It is especially difficult to write about these issues in the church. So much of the church is caught up in the American Culture War, that it is often hard to hear what some people are actually saying. (more…)
Tomorrow is Ash Wednesday. This begins the important Church season of Lent. Robin & I will be getting up early tomorrow morning to participate in the 6:30 a.m. Ash Wednesday Service at the Mars Hill Bible Church in Grandville. They offer Ash Wednesday Services at 6:30 a.m. and at noon. I was asked to assist with the Imposition of the Ashes at the early service. I appreciate being asked.
You see, Ash Wednesday services are important to me — when I can attend. Some years, since my retirement, I’ve had to kind of search around for a nearby church that was holding such a service — this is not generally advertised on the church signs or on the church web sites.
I feel like something is missing if Ash Wednesday isn’t part of my Lent.
But, I haven’t always felt that way about it. (more…)
“Even now,’ declares the LORD, return to me with all your heart, with fasting and weeping and mourning. Rend your hearts and not Your garments. Return to the LORD your God, for he is gracious and compassionate, slow to anger and abounding in love, and he relents from sending calamity.”
— Joel 2:12, 13
The season of Lent begins this week on Wednesday. It is Ash Wednesday that begins the season of the Church Year called Lent. Historically, the season of Lent is one of the most important seasons of the church year. The season of Lent moves toward Holy Week: the time when we remember the crucifixion. Lent looks toward the Cross — and then beyond it to the miracle of Easter and the resurrection of Jesus.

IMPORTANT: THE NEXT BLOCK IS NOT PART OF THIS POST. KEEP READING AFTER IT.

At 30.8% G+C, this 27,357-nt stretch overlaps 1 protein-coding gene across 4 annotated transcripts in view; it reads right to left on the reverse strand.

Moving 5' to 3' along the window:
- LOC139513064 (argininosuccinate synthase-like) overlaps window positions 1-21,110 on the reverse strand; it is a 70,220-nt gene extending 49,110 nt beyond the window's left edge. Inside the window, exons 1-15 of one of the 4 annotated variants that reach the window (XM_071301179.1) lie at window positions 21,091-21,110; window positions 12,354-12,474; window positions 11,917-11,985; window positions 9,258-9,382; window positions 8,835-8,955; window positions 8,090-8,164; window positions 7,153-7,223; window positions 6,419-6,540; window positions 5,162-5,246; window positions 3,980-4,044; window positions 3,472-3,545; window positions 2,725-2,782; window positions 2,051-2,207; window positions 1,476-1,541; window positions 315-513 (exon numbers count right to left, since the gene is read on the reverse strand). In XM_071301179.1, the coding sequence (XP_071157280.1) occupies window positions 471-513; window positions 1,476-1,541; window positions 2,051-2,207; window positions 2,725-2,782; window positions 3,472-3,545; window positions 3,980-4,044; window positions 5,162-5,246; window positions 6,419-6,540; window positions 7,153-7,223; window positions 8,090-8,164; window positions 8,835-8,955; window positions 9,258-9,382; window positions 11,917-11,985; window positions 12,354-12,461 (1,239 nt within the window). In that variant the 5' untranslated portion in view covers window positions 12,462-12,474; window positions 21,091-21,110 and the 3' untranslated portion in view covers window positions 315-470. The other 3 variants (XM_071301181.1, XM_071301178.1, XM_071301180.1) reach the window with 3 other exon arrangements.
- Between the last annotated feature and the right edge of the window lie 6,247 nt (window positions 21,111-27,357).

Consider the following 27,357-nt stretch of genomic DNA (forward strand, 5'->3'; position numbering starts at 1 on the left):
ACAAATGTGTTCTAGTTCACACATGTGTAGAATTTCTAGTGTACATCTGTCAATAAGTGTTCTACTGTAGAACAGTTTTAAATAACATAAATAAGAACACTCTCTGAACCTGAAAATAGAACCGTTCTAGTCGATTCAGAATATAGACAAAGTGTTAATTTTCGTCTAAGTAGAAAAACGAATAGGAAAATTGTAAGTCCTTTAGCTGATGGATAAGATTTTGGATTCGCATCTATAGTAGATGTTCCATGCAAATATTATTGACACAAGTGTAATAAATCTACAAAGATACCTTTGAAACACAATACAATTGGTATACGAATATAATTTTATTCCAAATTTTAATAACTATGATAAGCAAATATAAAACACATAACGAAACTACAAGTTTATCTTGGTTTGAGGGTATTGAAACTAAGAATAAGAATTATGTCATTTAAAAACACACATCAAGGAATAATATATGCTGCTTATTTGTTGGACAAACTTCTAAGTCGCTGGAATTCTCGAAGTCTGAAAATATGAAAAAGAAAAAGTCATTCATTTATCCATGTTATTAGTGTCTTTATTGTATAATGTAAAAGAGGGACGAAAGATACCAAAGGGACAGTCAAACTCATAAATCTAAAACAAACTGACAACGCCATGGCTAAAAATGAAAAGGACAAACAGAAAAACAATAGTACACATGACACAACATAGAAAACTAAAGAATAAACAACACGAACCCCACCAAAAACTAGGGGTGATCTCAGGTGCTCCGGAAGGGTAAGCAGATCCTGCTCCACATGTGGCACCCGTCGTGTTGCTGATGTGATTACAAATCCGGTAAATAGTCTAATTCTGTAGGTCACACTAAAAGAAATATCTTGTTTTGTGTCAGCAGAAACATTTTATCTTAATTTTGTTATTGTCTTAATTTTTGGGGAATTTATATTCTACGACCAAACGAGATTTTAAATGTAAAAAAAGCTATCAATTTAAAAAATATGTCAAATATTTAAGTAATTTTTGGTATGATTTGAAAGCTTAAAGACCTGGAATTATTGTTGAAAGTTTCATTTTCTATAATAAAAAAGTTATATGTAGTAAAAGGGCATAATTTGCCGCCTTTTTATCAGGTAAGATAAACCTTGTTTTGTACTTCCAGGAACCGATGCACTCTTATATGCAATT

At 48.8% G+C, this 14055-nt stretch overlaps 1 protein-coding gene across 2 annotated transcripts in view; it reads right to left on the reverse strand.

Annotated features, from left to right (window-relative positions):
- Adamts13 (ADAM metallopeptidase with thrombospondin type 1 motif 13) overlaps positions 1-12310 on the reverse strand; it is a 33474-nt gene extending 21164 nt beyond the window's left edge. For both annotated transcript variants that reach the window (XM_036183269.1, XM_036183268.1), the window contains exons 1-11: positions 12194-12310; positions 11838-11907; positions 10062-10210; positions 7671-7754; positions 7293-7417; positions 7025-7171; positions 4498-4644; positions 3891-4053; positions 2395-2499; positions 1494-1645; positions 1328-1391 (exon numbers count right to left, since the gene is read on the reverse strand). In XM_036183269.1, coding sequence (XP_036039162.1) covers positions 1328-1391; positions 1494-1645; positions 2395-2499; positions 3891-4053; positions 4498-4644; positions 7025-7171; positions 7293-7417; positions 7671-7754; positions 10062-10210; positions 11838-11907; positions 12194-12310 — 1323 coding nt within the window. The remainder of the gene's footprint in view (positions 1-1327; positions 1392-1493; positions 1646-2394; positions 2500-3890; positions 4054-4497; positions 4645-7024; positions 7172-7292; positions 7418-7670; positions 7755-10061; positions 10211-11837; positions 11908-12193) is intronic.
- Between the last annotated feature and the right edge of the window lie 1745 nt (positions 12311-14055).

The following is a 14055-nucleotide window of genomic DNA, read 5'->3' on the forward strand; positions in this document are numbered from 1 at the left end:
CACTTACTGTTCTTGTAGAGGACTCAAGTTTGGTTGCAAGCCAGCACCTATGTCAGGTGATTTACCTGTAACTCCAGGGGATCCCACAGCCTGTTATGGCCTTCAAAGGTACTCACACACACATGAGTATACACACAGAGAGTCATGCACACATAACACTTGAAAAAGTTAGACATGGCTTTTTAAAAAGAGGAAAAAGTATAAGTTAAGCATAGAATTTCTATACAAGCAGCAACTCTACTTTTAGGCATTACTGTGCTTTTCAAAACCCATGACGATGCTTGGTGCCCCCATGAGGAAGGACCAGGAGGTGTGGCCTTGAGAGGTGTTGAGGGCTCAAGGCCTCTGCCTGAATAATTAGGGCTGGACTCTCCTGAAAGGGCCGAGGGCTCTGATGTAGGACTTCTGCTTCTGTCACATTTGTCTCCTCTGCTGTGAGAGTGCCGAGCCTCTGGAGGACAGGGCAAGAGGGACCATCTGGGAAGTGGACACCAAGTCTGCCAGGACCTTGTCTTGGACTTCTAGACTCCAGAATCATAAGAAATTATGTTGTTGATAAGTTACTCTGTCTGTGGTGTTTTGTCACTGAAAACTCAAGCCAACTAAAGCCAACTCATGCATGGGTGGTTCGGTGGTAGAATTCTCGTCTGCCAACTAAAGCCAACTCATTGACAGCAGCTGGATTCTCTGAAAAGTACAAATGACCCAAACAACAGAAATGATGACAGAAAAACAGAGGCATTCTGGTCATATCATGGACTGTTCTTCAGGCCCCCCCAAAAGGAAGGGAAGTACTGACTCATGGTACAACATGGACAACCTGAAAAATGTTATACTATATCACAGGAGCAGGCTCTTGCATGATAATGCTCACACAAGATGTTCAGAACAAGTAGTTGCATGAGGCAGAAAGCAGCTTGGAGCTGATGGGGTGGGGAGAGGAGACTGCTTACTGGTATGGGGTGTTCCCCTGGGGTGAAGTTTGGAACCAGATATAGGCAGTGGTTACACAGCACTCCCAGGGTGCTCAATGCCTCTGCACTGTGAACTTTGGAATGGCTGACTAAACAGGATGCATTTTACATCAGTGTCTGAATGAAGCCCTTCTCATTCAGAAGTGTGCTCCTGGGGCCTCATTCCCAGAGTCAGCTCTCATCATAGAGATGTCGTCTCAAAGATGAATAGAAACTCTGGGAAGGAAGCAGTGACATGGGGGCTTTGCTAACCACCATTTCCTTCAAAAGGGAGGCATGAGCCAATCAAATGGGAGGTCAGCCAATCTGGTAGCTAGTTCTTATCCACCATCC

Ash Wednesday arrives this week: Wednesday March 5.
The history of the season of Lent is interesting for us today. Though we do not celebrate it as people did in the past, a look at the history of Lent can give meaning to this season of the Church year. (more…)
I am posting another of the excellent videos in Asbury Theological Seminary’s Seven Minute Seminary series.
In this video Dr. Craig Keener addresses the issue of Divorce and remarriage — particularly as it relates to the teaching of Jesus.
I appreciate the way he addresses this issue. But, I also wanted to post this for another reason. In this video, Dr. Keener raises the issue of whether Jesus used hyperbole (deliberate over-statement) in his teachings. Dr. Keener points out that he clearly did.
This is an important point to remember — especially for those of us who are tempted to ransack through Jesus’ teachings for rules and regulations — he just didn’t teach that way. He used overstatement to get our attention.
Dear Father in heaven, we come to you.
With thanks we come to you.
Again and again you have helped us.
Again and again you have let your light shine on us
so that we could be glad and know that our lives are in your hands.
Protect us on this earth, where it is so necessary.
We need your guiding light.
that the light of true life may shine more and more brightly
and we may praise your name with our whole heart.
Be with us this day, O God,
and touch our hearts with your Spirit. Amen.
— Based on a prayer found here.